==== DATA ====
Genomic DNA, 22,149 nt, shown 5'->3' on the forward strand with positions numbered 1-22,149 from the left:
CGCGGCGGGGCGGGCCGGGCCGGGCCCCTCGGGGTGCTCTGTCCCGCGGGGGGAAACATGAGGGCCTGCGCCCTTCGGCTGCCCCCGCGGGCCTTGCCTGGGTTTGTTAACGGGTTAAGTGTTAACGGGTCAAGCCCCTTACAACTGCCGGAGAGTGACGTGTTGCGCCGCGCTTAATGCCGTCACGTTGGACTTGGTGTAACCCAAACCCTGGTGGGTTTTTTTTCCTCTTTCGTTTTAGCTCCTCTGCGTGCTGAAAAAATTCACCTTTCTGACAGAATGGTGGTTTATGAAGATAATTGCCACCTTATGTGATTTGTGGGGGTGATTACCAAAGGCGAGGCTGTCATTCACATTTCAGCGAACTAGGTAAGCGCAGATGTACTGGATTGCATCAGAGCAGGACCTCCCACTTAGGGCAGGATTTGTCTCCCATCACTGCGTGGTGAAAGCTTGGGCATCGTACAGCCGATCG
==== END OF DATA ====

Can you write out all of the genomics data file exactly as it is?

Genomic DNA, 22,149 nt, shown 5'->3' on the forward strand with positions numbered 1-22,149 from the left:
CGCGGCGGGGCGGGCCGGGCCGGGCCCCTCGGGGTGCTCTGTCCCGCGGGGGGAAACATGAGGGCCTGCGCCCTTCGGCTGCCCCCGCGGGCCTTGCCTGGGTTTGTTAACGGGTTAAGTGTTAACGGGTCAAGCCCCTTACAACTGCCGGAGAGTGACGTGTTGCGCCGCGCTTAATGCCGTCACGTTGGACTTGGTGTAACCCAAACCCTGGTGGGTTTTTTTTCCTCTTTCGTTTTAGCTCCTCTGCGTGCTGAAAAAATTCACCTTTCTGACAGAATGGTGGTTTATGAAGATAATTGCCACCTTATGTGATTTGTGGGGGTGATTACCAAAGGCGAGGCTGTCATTCACATTTCAGCGAACTAGGTAAGCGCAGATGTACTGGATTGCATCAGAGCAGGACCTCCCACTTAGGGCAGGATTTGTCTCCCATCACTGCGTGGTGAAAGCTTGGGCATCGTACAGCCGATCG